After a successful trial in the All-Star Game, should the NBA adopt the Elam Ending in more meaningful games?

The Atlanta Hawks announced a trade Monday evening, sending Kent Bazemore to the Portland Trail Blazers in exchange for Evan Turner. No other pieces were involved — just a player-for-player swap of veteran wings on expiring contracts. 

There has been considerable backlash on the Hawks’ end of the deal. Most view Kent Bazemore as the better player and the cap relief is marginal. From a pure talent perspective, Atlanta was a clear loser. The Blazers, on the other hand, got a serious upgrade in fit at the starting small forward spot. 

Not every trade is based on talent, though. The Hawks had more in mind when shipping Bazemore out. Atlanta and Portland are in very different places on the competitive spectrum. The Hawks, as a result, have very different needs. Turner happens to fit Atlanta’s needs more than Bazemore. 

Thank You, Bazemore

First and foremost, the Hawks were able to get Bazemore to a contender. He has done tremendous work both on the court and in the community during his five-year Hawks tenure. He deserves to play for a championship, and the Hawks were willing to make it happen. 

Atlanta won’t contend next season. While there have been whispers of a playoff run in some circles, even improvement from Trae Young and John Collins — as well as De’Andre Hunter and Cam Reddish producing right away — probably isn’t enough to guarantee a spot in the top-8. The Hawks are still playing the long game. 

Not only does that limit the need for Bazemore, it makes Bazemore’s presence a hindrance to a certain extent. While Bazemore’s veteran presence was an unmistakable positive, the Hawks can still infuse leadership through other avenues. By removing Bazemore, Atlanta frees up minutes for Hunter, Reddish, Kevin Huerter, and the Hawks’ younger core pieces.

Where Does Turner Fit?

A natural rebuttal, of course, would be to point to Turner. He’s labeled as a wing and, in theory, could steal those very same minutes. But expect the Hawks to utilize Turner in a different manner, unleashing his skill set as a playmaker. Turner fits the role of backup point guard quite well. 

Before he arrived in Portland, Turner had some of his best seasons in Boston. In his two years as a Celtic, Turner averaged 5.5 and 4.4 assists per game — the two highest marks of his career to date. Boston used him as a playmaker, something Portland was less inclined to do. 

While there were still moments for Turner to initiate the offense in Portland, the majority of those reps went to Damian Lillard and C.J. McCollum. Turner was much less effective in that setting due to his limited shooting touch. He doesn’t space the floor well and does his best work as a ball-handler and ball-mover. 

The Hawks can install Turner as a legitimate reserve point guard, allowing him to operate in pick-and-rolls and initiate sets when Trae Young sits. He can also work in the post, making high-level reads as a passer and scoring over smaller defenders inside.

Feeding the Shooters

I have written about the Hawks’ growing reliance on size and versatility around Young. Turner is a switchable wing who, at 6-foot-7 and 220 pounds, is notably bigger than Bazemore. If he’s the true backup point guard, Atlanta can run out big lineups that still include multiple playmakers. It’s where the appeal of Reddish’s shot-creating upside comes into play.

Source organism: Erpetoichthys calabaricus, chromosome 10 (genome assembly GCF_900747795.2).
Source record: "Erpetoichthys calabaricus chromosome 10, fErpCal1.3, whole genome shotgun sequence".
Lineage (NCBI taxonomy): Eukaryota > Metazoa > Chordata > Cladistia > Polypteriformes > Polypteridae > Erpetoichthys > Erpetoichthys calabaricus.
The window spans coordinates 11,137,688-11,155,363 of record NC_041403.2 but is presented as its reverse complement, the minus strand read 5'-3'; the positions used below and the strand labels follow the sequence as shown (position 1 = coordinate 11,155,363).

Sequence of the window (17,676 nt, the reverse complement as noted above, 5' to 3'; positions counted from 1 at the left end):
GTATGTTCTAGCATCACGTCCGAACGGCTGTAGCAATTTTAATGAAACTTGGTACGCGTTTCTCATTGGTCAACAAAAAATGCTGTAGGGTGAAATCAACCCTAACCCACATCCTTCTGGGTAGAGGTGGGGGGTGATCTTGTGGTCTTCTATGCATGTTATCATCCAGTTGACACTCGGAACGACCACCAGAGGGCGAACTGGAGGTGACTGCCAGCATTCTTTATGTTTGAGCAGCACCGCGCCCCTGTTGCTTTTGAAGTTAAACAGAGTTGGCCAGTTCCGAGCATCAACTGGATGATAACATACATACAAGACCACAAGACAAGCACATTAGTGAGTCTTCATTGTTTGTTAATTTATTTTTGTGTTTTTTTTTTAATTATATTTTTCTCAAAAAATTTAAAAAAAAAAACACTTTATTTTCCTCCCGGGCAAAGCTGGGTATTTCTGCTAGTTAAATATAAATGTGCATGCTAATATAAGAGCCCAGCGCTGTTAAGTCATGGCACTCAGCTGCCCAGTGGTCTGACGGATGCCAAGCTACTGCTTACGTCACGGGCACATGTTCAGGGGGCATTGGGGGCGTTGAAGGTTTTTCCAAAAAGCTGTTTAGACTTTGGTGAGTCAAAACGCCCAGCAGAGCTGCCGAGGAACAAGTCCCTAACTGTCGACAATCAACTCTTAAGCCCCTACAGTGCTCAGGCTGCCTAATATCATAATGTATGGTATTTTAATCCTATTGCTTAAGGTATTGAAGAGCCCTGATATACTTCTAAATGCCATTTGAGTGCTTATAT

In general, there are severe limitations that come with deploying non-shooters on the perimeter. Turner is a career 29.6% 3-point shooter, but saw that number drop to 21.2% last season on the fewest attempts per game since his rookie season. Not a great look. 

Atlanta will need to surround Turner with shooters and afford him the opportunity to create for others, whether it’s in pick-and-roll actions, post-ups or transition. He needs to have the chance to control tempo and offer a steadying hand, or else his presence is more harmful than useful on this budding Hawks team. 

That’s where the appeal is. Bazemore provides spot-up shooting and perimeter defense, but Turner can open up minutes for younger wings and fill a hole at the backup guard spot — all while feeding the Hawks’ increasingly versatile roster ambitions.

Everyone’s a Winner

It’s also worth noting Turner’s impact off the court. He’s considered a great locker room presence and was active in the Portland community. While there are fans who will miss Bazemore’s persona, Turner is an equally good person and someone who, if nothing else, will make a strong impression on the Atlanta fanbase. 

The Hawks are in a position where the longest view in the room wins out. The Turner swap has virtually no cap implications, which means it’s strictly about putting Bazemore in a better spot and opening up different options, both schematically and rotationally. 

With Turner, the Hawks can explore bigger lineups centered around non-traditional playmakers. The Hawks can also add a stronger, more switch-friendly body on defense. He fits those needs and creates minutes for Hunter and Reddish, two of Atlanta’s most valuable assets moving forward. 

Even if it’s not an upgrade in talent, there’s a lot to like about this move. Turner has value left in his game and could get uniquely maximized in Atlanta. All while Bazemore gets to contend on a reigning Western Conference Finals team. Next year, Turner’s contract comes off the books. It’s a win-win.